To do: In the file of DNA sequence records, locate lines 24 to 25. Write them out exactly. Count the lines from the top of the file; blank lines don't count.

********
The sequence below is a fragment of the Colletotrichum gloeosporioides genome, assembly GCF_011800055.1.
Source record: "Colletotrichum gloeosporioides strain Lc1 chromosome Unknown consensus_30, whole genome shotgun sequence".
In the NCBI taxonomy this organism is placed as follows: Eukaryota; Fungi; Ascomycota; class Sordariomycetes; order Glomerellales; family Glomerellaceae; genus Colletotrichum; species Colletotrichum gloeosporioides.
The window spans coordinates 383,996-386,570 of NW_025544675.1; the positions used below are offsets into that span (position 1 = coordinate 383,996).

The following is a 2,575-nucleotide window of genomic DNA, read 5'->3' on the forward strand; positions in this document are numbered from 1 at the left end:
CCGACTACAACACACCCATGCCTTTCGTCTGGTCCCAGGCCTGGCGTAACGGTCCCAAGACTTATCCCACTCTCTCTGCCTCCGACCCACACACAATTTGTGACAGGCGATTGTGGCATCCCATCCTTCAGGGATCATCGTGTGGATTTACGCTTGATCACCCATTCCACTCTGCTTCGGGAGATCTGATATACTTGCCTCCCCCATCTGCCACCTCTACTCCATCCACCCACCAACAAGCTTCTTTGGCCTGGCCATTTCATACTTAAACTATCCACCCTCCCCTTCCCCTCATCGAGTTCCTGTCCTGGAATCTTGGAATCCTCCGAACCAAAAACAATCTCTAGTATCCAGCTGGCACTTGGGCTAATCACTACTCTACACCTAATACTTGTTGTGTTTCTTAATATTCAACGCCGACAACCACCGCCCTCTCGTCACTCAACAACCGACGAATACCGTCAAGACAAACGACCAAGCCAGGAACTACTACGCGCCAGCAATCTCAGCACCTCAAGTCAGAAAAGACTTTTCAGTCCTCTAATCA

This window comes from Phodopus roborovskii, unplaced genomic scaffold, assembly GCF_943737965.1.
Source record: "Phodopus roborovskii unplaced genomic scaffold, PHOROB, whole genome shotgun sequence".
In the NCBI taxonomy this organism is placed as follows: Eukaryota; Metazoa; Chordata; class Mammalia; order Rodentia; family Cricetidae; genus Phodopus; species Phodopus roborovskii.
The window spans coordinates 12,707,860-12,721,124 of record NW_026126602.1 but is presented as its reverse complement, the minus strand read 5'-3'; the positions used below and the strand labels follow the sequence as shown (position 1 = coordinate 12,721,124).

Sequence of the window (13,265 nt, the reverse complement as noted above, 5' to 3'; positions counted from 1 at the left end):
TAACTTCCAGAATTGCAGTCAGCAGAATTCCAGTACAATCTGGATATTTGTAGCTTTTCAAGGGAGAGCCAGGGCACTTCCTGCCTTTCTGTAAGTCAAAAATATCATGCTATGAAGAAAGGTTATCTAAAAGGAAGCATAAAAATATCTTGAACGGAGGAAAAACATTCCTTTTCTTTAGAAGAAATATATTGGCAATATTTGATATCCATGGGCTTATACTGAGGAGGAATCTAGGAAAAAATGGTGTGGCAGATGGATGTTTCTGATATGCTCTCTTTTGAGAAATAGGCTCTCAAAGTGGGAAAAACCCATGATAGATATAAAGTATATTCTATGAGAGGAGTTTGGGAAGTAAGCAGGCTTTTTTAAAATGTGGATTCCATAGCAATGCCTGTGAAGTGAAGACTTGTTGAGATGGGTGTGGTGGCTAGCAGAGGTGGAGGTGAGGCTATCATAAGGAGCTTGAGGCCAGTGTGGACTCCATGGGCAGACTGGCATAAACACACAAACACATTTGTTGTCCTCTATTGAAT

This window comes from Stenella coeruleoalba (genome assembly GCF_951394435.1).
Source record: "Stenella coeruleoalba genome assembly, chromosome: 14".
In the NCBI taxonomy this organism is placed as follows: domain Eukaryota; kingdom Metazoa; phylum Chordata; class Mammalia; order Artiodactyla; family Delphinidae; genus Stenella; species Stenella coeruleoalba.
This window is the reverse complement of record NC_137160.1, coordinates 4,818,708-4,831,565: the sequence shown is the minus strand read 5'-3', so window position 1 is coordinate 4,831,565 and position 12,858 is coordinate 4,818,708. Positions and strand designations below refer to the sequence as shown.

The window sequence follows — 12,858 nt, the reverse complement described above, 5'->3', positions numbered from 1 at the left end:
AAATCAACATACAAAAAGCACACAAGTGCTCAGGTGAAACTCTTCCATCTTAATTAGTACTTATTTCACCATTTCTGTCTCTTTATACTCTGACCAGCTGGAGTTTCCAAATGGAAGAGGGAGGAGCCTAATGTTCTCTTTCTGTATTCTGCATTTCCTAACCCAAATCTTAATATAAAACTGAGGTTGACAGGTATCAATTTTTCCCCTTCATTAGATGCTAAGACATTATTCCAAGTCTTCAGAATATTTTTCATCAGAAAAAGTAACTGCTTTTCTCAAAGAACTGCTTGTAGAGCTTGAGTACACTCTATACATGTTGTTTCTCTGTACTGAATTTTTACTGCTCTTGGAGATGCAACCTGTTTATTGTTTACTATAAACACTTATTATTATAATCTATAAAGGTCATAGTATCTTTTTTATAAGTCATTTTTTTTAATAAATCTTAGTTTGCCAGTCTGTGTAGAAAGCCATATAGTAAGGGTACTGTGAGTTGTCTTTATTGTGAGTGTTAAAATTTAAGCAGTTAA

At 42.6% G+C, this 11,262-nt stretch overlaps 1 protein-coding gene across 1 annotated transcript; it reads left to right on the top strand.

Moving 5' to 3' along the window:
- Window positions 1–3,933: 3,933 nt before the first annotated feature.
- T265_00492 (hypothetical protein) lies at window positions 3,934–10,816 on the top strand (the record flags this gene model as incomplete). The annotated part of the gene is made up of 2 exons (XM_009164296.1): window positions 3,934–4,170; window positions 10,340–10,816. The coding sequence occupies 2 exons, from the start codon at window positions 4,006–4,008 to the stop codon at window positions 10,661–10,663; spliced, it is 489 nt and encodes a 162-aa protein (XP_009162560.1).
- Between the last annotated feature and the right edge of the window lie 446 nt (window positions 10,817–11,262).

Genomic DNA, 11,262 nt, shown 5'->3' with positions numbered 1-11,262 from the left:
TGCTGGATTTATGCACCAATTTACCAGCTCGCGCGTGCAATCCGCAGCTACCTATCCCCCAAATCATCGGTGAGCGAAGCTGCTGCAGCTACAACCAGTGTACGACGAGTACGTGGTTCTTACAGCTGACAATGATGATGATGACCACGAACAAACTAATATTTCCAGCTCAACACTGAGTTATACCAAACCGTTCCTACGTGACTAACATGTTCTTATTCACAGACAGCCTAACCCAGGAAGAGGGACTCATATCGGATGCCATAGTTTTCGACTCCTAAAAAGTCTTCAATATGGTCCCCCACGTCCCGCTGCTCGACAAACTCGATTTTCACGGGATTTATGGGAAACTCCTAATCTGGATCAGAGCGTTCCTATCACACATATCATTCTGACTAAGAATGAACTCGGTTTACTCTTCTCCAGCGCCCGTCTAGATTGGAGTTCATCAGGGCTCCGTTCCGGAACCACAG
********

Genomic DNA, 11,262 nt, shown 5'->3' with positions numbered 1-11,262 from the left:
TGCTGGATTTATGCACCAATTTACCAGCTCGCGCGTGCAATCCGCAGCTACCTATCCCCCAAATCATCGGTGAGCGAAGCTGCTGCAGCTACAACCAGTGTACGACGAGTACGTGGTTCTTACAGCTGACAATGATGATGATGACCACGAACAAACTAATATTTCCAGCTCAACACTGAGTTATACCAAACCGTTCCTACGTGACTAACATGTTCTTATTCACAGACAGCCTAACCCAGGAAGAGGGACTCATATCGGATGCCATAGTTTTCGACTCCTAAAAAGTCTTCAATATGGTCCCCCACGTCCCGCTGCTCGACAAACTCGATTTTCACGGGATTTATGGGAAACTCCTAATCTGGATCAGAGCGTTCCTATCACACATATCATTCTGACTAAGAATGAACTCGGTTTACTCTTCTCCAGCGCCCGTCTAGATTGGAGTTCATCAGGGCTCCGTTCCGGAACCACAG